- Words by Amanda Baillieu
Architects are used to being told their existence is threatened.
As well as those forces outside their control, namely recessions and the demands of a global economy, the profession has proved slow to adapt and prone to introspection.
Add to this, risk aversion among clients, the profession’s reluctance to collaborate to solve pressing social issues and the stark fact that buildings designed by architects account for no more than two per cent of global construction, the profession’s future is not bright.
But no one factored in a global virus that keeps us contained in our homes, that’s closing down nations and bringing the world economy to a standstill.
Should architects see this as yet another setback? Or the reverse – that a crisis, even one as devastating as this one, presents opportunities?
I am going to come down on the side of optimism having witnessed two recessions (1991 and 2007) and the gradual sidelining of the profession by successive governments.
The profession needs to show real leadership rather than being obsessed with the next job opportunity
Of course, practices of all sizes will need to lay off staff and some will inevitably close their doors altogether. Practices are vulnerable to downturns. But history also shows architects have a way of pulling through and coming out the other side re-energised.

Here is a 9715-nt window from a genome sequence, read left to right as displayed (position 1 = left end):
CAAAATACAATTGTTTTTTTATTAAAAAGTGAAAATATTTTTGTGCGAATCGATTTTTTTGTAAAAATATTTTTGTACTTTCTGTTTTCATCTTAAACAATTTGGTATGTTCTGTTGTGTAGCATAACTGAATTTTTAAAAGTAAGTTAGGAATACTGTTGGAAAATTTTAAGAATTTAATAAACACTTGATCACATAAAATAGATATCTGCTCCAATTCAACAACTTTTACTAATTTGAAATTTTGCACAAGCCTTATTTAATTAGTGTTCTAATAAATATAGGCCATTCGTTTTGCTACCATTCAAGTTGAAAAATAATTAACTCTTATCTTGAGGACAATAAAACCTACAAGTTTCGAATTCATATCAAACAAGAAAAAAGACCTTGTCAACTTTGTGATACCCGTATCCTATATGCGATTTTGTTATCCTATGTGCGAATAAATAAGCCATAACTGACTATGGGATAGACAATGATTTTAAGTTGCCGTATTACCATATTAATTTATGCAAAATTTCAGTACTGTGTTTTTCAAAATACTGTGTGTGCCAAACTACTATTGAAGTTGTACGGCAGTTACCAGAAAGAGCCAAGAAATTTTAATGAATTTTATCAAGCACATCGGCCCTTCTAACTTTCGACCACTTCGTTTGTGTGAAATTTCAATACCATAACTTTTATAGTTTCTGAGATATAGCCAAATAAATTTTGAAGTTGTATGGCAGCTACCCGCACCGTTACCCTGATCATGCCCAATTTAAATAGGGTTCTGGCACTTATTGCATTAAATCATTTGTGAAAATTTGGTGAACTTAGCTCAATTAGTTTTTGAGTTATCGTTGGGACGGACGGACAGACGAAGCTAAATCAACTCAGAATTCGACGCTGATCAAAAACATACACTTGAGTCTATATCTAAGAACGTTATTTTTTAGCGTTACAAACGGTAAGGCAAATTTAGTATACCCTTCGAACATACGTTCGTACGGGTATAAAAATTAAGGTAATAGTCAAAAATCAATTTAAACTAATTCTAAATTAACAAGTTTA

So, my predictions are that once the health emergency is over, society will demand change that architects can respond to.
We are seeing already that in an emergency, governments are prepared to act fast, spend money to get things done. If we can build an emergency hospital in the space of two weeks, people will rightly demand to know why the government can’t fund the building of decent homes with the same sense of urgency.
Second, our environment will seem even more precious. Allowed out for our daily walk, those with access to parks and open spaces count themselves lucky. But for many, open space is the street with no tree in sight. It’s too early to say how our newfound acquaintance with silence, cleaner air and time to appreciate nature will translate into city making – but it will.
Third, the profession can be both fractious and fractured – the main reasons why respect for it has diminished. But as we all search for answers, the profession needs to show real leadership in these areas rather than being perpetually obsessed with the next job opportunity as the work starts to trickle back.
Finally, we are being forced to revise our very conception of what makes a successful community. So perhaps a positive outcome of COVID-19 will be to challenge the financially driven, short-term outlook that determines how places are planned, designed and built, and promise to do better.